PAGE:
Part 7:
Mapping out this work (or, a playbook for dismantling white supremacy culture)

In this section, I'll lay out what I see as the big picture for this work based on what I've read and what I've observed first-hand by regularly participating in workshops and affinity groups both with people brand new to this world and those who have been doing this work for a long time.

Overall, I divide the work of anti-racism into two tracks: the one focused on your own personal growth and the one focused on transforming the world around you.

In each part, I lay out what I perceive as typically happening earlier on one's journey versus later. In other words, some things tend to happen when someone is first learning all this about the nuances of racism in this country, and other things tend to occur once someone has invested more time and attention to deepen their learning and commitment to this work.

It's not to say that one is better than the other or that someone is smarter or kinder if they're doing the work in the "Later" column. It's just that there's a whole lot to learn here (and a lot of it requires deeply internalizing the concepts and slowly building one's own resiliency); so, it takes time.

Part of my goal with this section is to map out where it's possible to go if you're just starting to learn about this. Another goal is to help you feel better by seeing that some of the "Later" concepts (like dismantling internalized whiteness) can be really hard to fully understand and believe, so it's perfectly normal and reasonable to take a while to get fully on board.

It took me many months of work to be able to truly believe some of these things, and I certainly won't claim that this is anywhere close to the whole story. There's so much to do here, and there are a lot of steps that I haven't even realized yet.

But this is a start.

Track A: Internal / Personal

What you're doing as a white person:

Earlier (on the spectrum of change and complexity):

Noticing your unconscious bias and dealing with white fragility

Later (on the spectrum of change and complexity):

Dismantling your internalized whiteness and the attributes of white supremacy culture you were unwittingly socialized into

What that looks like:

Earlier (on the spectrum of change and complexity):

  • Learning about racism, accepting that you're racist (via unconscious biases you were raised with), and beginning to slow down to regularly examine your thinking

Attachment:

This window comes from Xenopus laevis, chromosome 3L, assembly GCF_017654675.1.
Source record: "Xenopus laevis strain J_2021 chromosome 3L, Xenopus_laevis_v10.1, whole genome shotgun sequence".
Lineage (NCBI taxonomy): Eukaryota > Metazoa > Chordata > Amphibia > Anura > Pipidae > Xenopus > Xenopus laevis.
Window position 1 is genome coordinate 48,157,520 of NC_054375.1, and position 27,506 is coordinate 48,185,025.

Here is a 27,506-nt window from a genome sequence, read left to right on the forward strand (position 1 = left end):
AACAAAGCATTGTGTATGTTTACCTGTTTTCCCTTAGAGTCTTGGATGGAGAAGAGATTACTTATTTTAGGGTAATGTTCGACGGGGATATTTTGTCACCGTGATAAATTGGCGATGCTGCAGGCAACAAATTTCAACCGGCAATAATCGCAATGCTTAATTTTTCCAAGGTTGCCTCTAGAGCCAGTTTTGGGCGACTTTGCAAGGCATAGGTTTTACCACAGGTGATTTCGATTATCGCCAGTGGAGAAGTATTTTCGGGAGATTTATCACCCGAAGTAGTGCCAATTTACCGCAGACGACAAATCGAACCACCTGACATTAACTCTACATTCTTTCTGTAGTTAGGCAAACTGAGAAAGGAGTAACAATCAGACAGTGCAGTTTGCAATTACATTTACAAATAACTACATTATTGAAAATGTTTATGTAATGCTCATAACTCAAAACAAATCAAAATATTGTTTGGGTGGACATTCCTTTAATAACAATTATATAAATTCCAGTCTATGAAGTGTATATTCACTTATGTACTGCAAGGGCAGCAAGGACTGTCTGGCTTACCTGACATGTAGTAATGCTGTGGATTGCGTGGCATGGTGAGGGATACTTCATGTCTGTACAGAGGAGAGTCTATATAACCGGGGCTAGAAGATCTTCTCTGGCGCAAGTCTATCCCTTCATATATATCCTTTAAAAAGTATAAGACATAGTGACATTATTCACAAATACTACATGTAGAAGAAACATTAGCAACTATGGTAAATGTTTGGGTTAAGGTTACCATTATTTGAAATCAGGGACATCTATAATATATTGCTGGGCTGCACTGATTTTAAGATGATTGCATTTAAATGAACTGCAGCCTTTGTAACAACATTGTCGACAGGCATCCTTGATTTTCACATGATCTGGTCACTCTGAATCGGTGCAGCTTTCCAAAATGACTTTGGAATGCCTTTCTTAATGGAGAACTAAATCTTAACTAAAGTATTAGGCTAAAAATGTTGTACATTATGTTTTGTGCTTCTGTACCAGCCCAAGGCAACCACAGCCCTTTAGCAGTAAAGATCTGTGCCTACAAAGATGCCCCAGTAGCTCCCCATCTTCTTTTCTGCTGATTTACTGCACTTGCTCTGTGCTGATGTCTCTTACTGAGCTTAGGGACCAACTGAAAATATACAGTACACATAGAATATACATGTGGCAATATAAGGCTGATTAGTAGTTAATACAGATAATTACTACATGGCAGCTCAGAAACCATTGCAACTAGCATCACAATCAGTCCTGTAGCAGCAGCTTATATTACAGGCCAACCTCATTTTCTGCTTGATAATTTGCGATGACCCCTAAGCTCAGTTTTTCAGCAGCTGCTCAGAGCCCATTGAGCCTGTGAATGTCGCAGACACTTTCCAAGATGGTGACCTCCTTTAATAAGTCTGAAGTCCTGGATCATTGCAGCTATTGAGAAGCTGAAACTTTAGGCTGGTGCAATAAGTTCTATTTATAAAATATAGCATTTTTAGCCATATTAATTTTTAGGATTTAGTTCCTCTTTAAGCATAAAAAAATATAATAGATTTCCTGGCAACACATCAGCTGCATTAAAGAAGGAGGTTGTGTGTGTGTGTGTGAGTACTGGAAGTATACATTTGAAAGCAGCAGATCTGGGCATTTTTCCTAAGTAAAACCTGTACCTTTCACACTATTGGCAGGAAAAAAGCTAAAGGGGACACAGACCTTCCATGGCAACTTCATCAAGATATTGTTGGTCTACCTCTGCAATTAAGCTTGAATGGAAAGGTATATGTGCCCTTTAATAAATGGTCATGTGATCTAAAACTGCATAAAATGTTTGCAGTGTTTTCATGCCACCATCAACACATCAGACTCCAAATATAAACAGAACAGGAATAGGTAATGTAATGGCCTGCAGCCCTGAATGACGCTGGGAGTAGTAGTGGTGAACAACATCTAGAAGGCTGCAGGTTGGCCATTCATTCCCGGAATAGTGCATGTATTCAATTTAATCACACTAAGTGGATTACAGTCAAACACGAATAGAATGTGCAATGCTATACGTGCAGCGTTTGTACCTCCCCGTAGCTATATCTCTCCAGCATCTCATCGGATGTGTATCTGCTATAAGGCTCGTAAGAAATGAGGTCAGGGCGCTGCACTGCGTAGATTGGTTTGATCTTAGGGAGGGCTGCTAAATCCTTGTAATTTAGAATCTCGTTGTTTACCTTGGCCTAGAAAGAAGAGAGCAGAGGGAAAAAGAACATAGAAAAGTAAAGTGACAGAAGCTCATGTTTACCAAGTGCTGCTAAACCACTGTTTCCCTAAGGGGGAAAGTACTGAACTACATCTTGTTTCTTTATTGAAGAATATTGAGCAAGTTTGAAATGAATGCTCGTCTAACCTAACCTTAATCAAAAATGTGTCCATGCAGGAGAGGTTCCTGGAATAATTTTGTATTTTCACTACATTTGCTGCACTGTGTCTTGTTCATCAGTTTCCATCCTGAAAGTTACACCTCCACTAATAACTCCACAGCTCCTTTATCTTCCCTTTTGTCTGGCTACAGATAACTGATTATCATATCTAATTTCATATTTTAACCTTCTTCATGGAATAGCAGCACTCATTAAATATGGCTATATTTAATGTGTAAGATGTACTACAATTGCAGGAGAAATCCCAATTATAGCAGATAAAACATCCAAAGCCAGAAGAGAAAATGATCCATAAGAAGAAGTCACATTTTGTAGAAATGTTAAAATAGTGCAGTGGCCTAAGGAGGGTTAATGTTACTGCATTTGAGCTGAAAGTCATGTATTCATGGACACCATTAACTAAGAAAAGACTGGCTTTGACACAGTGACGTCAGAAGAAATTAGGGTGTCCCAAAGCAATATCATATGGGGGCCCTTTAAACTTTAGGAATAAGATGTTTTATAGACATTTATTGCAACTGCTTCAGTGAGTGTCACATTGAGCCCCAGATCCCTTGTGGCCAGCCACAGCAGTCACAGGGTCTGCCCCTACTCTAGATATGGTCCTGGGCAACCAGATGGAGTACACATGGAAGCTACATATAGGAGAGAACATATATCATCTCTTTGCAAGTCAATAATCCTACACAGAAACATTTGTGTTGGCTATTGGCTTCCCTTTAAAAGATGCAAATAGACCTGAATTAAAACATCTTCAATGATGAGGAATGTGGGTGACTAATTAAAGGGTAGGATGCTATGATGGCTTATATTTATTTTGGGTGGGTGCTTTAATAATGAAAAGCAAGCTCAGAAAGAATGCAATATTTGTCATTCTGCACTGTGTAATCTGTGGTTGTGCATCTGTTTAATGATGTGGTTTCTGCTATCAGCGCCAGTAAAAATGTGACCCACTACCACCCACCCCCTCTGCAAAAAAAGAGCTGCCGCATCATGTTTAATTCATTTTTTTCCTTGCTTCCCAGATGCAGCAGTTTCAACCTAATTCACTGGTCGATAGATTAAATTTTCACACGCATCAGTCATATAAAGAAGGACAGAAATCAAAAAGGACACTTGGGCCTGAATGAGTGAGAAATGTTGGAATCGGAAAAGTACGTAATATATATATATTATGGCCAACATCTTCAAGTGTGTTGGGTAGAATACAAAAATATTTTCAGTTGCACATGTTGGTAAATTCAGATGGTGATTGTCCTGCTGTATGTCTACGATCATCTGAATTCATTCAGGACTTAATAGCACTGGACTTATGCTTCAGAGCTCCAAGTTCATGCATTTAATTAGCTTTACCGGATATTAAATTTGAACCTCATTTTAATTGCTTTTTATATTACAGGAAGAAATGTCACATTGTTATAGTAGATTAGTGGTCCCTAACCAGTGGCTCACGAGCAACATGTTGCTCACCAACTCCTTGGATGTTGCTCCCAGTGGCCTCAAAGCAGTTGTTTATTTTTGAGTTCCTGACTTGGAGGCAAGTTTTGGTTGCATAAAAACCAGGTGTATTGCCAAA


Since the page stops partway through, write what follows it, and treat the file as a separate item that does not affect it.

• Learning about white fragility and noticing it in yourself (e.g., defensiveness, wanting to be seen as a good white person)
  • Beginning to process your white fragility (e.g., by noticing how your unconscious biases are affecting your behaviors and beginning to attempt to shift those)

Later (on the spectrum of change and complexity):

  • Learning about whiteness and white supremacy culture (e.g., perfectionism, sense of urgency, either/or thinking, individualism)
  • Noticing how whiteness manifests in yourself (e.g., thinking in terms of hierarchies, wanting to reach perfect solutions), and beginning to dismantle your internalized attributes of whiteness
  • Becoming more comfortable around POC again (because, as they learn about anti-racism work, white people tend to distance themselves from POC out of fear of making a mistake)

How it helps you the white person:

Earlier (on the spectrum of change and complexity):

  • Personal growth and emotional maturation
  • Increasing your self-awareness (bringing unconscious bias to light)
  • Becoming a kinder and more empathetic person

Later (on the spectrum of change and complexity):

  • Reduction in the effects of white supremacy (e.g., stress, overwhelm, pressure, body rigidity)
  • Getting more in touch with parts of you that have been suppressed (e.g., dancing, singing, comfortability with physical touch outside romantic relationships)
  • Ability to begin to help other white people reach this place

How it helps people of color when white people do this work:

Earlier (on the spectrum of change and complexity):

  • Experiencing fewer microaggressions (small acts of discrimination) and less harm due to your increased knowledge of your unconscious bias and common mistakes
  • Experiencing you as more of an ally in terms of showing you care (i.e., even if you don't always get it right, showing you're trying)
  • Seeing you as more able to be a close friend or partner

Later (on the spectrum of change and complexity):

  • Feeling less of a sense of hierarchy from you (i.e., if you're less focused on status, they'll likely enjoy being around you more)
  • Feeling a greater sense of ease from you (i.e., if you're less stressed and rigid then it will feel better to be around you)
  • Dismantling internalized feelings of white supremacy can lead to a greater sense of self-worth for both white people and people of color

Track B: External / Structural

What you're doing as a white person:

Earlier (on the spectrum of change and complexity):

Offering access and opportunities to people of color via DEI (Diversity, Equity, Inclusion) and other initiatives

Later (on the spectrum of change and complexity):

Dismantling major systems of oppression (i.e., reshaping the dominant culture and giving up our white privilege)

What that looks like:

Earlier (on the spectrum of change and complexity):

  • Using your power, privilege, and access to give POC voice (e.g., speaking less yourself and handing them the microphone)
  • Participating in DEI (Diversity, Equity, Inclusion) efforts in the workplace